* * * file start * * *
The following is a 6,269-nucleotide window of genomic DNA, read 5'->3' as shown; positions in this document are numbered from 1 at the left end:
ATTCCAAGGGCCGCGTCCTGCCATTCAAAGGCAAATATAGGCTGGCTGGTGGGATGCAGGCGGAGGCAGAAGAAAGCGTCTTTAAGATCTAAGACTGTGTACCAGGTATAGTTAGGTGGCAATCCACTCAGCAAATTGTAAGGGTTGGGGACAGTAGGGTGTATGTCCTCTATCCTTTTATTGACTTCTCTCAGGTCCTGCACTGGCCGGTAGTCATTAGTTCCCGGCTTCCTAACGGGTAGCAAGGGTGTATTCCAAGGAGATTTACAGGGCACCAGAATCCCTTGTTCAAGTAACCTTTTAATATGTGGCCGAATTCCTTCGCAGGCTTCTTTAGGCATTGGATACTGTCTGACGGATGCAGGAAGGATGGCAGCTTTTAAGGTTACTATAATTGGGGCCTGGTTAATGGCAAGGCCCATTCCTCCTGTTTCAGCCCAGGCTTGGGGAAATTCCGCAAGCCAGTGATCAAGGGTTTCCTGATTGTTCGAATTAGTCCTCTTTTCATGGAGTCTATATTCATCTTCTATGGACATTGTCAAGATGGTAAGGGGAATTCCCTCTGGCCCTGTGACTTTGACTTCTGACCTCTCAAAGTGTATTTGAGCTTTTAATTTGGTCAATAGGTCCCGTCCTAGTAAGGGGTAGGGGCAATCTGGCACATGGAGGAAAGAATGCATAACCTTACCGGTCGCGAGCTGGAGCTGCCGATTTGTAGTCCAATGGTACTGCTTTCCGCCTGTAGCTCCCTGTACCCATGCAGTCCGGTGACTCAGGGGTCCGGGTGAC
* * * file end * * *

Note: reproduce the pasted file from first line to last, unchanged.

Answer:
The following is a 6,269-nucleotide window of genomic DNA, read 5'->3' as shown; positions in this document are numbered from 1 at the left end:
ATTCCAAGGGCCGCGTCCTGCCATTCAAAGGCAAATATAGGCTGGCTGGTGGGATGCAGGCGGAGGCAGAAGAAAGCGTCTTTAAGATCTAAGACTGTGTACCAGGTATAGTTAGGTGGCAATCCACTCAGCAAATTGTAAGGGTTGGGGACAGTAGGGTGTATGTCCTCTATCCTTTTATTGACTTCTCTCAGGTCCTGCACTGGCCGGTAGTCATTAGTTCCCGGCTTCCTAACGGGTAGCAAGGGTGTATTCCAAGGAGATTTACAGGGCACCAGAATCCCTTGTTCAAGTAACCTTTTAATATGTGGCCGAATTCCTTCGCAGGCTTCTTTAGGCATTGGATACTGTCTGACGGATGCAGGAAGGATGGCAGCTTTTAAGGTTACTATAATTGGGGCCTGGTTAATGGCAAGGCCCATTCCTCCTGTTTCAGCCCAGGCTTGGGGAAATTCCGCAAGCCAGTGATCAAGGGTTTCCTGATTGTTCGAATTAGTCCTCTTTTCATGGAGTCTATATTCATCTTCTATGGACATTGTCAAGATGGTAAGGGGAATTCCCTCTGGCCCTGTGACTTTGACTTCTGACCTCTCAAAGTGTATTTGAGCTTTTAATTTGGTCAATAGGTCCCGTCCTAGTAAGGGGTAGGGGCAATCTGGCACATGGAGGAAAGAATGCATAACCTTACCGGTCGCGAGCTGGAGCTGCCGATTTGTAGTCCAATGGTACTGCTTTCCGCCTGTAGCTCCCTGTACCCATGCAGTCCGGTGACTCAGGGGTCCGGGTGAC